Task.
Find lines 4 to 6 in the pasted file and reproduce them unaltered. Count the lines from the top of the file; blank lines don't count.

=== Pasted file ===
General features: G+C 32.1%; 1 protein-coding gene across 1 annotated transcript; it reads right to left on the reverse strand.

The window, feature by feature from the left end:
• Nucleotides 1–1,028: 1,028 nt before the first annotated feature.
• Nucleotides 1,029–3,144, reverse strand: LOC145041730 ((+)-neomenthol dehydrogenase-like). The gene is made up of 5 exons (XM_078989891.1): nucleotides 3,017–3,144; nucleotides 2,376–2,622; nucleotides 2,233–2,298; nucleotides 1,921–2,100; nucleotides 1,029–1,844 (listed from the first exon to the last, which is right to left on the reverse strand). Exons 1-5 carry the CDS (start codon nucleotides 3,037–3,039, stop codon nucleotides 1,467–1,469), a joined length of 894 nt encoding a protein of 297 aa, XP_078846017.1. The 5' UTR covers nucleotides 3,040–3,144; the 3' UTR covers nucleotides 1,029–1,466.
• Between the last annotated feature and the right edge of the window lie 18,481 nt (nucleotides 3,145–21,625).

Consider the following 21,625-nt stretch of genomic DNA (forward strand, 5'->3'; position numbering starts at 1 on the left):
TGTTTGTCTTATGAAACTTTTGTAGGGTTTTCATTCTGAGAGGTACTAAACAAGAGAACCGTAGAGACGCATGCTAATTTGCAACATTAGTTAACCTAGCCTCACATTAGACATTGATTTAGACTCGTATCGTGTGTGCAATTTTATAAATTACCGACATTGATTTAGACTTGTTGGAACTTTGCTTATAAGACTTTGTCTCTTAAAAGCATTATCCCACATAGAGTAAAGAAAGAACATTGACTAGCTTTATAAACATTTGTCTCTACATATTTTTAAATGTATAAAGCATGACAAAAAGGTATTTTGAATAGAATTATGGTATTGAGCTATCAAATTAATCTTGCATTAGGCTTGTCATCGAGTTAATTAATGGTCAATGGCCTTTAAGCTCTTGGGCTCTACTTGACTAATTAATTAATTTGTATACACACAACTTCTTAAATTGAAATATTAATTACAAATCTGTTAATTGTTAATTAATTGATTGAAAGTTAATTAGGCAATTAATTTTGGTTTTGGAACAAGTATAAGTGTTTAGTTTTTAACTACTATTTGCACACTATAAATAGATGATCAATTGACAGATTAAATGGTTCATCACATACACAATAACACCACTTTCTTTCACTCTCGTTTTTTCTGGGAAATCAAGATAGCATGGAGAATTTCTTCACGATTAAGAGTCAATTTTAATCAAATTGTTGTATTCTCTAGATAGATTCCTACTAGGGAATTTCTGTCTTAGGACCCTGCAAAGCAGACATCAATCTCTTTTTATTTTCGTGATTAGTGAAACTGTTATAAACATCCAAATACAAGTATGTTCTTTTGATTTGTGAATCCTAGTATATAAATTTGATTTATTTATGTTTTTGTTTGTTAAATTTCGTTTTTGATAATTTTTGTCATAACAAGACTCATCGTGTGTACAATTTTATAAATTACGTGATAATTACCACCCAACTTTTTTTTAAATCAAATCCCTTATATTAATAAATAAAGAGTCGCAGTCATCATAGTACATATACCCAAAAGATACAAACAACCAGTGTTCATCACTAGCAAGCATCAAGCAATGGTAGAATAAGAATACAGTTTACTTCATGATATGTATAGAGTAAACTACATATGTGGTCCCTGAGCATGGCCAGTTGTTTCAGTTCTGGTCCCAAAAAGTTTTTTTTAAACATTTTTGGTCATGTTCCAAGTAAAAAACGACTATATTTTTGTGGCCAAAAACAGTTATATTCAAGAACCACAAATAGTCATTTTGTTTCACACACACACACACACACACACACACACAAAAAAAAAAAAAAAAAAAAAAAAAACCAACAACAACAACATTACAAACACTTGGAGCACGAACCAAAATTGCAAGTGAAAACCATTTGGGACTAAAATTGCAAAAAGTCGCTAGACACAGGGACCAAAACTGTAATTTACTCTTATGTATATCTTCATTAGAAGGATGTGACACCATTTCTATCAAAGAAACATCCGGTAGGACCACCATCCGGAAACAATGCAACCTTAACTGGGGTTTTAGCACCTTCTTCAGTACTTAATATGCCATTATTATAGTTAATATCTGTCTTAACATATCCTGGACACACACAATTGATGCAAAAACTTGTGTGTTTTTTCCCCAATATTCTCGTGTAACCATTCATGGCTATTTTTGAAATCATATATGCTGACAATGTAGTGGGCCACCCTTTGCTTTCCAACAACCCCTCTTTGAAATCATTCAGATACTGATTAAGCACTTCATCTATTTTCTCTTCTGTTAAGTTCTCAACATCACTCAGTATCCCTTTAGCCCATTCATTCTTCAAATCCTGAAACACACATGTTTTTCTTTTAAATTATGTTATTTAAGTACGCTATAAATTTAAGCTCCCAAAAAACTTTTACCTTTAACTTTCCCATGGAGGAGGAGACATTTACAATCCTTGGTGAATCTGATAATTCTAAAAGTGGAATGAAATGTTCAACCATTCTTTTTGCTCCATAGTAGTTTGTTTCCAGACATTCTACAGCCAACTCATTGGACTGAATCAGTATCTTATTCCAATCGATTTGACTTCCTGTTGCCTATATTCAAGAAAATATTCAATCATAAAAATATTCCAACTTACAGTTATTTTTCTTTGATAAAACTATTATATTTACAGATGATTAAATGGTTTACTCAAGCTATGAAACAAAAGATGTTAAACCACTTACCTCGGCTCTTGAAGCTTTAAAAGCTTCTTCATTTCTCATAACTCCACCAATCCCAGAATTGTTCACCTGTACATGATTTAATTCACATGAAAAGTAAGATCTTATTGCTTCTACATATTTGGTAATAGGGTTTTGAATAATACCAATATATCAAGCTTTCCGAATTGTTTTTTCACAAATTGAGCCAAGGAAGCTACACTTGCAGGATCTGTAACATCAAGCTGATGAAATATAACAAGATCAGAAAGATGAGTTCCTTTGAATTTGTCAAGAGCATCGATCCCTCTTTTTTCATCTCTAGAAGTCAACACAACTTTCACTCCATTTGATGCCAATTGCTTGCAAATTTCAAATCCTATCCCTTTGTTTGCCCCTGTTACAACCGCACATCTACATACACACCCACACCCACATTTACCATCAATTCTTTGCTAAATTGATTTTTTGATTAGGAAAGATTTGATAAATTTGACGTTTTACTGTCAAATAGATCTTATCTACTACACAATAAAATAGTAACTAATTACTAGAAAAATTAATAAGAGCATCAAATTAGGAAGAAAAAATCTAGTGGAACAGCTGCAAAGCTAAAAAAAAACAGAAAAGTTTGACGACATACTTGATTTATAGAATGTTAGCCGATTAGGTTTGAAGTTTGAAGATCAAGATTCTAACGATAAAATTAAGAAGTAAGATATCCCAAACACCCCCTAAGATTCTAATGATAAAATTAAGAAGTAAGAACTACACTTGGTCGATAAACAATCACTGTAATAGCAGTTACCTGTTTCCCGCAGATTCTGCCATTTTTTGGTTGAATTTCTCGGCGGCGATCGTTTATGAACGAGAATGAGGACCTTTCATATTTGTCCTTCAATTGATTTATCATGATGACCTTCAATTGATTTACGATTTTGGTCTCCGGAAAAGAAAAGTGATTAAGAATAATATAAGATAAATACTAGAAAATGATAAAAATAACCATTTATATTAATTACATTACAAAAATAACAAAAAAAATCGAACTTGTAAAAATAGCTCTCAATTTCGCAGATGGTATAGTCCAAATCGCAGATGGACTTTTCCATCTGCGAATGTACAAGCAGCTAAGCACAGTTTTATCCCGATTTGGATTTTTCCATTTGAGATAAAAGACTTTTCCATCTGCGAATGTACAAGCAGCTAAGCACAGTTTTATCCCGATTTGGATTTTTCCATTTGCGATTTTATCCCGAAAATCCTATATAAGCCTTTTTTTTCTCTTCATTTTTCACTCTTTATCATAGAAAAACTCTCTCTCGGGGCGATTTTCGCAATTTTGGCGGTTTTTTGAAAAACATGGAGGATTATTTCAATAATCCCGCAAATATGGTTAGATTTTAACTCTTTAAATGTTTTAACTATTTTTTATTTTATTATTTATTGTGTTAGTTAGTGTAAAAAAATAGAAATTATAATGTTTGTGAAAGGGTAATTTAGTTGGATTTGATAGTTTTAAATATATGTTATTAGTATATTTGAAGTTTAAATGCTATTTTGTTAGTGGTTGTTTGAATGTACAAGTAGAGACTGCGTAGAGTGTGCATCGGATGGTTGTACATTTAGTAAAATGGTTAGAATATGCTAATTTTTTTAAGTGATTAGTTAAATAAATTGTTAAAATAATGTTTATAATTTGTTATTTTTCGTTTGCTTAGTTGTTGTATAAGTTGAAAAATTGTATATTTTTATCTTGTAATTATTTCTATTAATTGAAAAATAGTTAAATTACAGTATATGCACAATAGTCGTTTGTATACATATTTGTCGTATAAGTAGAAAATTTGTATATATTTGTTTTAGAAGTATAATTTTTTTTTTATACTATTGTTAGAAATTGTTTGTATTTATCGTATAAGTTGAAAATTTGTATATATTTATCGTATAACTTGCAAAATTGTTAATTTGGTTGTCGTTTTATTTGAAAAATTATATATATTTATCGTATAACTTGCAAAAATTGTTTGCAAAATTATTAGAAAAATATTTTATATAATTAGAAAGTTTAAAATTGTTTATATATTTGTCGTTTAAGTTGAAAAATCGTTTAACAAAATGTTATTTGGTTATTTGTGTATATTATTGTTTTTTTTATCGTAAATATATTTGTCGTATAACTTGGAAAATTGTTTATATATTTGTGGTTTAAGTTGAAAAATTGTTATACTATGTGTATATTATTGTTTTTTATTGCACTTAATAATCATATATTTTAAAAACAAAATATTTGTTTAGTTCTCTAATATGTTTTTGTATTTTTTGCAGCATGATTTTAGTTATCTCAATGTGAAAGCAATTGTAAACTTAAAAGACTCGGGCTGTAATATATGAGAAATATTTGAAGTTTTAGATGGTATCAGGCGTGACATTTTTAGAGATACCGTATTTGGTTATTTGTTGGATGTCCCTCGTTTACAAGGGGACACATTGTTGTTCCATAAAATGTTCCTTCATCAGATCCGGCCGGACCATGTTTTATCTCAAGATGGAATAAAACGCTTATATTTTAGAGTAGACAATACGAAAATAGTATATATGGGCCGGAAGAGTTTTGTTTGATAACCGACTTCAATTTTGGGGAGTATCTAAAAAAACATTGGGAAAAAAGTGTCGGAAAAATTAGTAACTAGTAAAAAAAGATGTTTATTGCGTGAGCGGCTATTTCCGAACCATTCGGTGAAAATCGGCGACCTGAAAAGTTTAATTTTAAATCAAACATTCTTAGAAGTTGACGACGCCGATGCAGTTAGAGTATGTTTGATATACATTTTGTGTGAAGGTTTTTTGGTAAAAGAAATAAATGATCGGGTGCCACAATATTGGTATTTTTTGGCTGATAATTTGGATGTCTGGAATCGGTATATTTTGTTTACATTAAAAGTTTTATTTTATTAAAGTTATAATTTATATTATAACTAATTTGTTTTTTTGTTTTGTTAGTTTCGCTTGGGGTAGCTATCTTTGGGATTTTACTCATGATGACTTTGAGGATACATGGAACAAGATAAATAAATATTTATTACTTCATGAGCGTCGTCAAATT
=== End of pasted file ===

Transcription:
• Nucleotides 1,029–3,144, reverse strand: LOC145041730 ((+)-neomenthol dehydrogenase-like). The gene is made up of 5 exons (XM_078989891.1): nucleotides 3,017–3,144; nucleotides 2,376–2,622; nucleotides 2,233–2,298; nucleotides 1,921–2,100; nucleotides 1,029–1,844 (listed from the first exon to the last, which is right to left on the reverse strand). Exons 1-5 carry the CDS (start codon nucleotides 3,037–3,039, stop codon nucleotides 1,467–1,469), a joined length of 894 nt encoding a protein of 297 aa, XP_078846017.1. The 5' UTR covers nucleotides 3,040–3,144; the 3' UTR covers nucleotides 1,029–1,466.
• Between the last annotated feature and the right edge of the window lie 18,481 nt (nucleotides 3,145–21,625).

Consider the following 21,625-nt stretch of genomic DNA (forward strand, 5'->3'; position numbering starts at 1 on the left):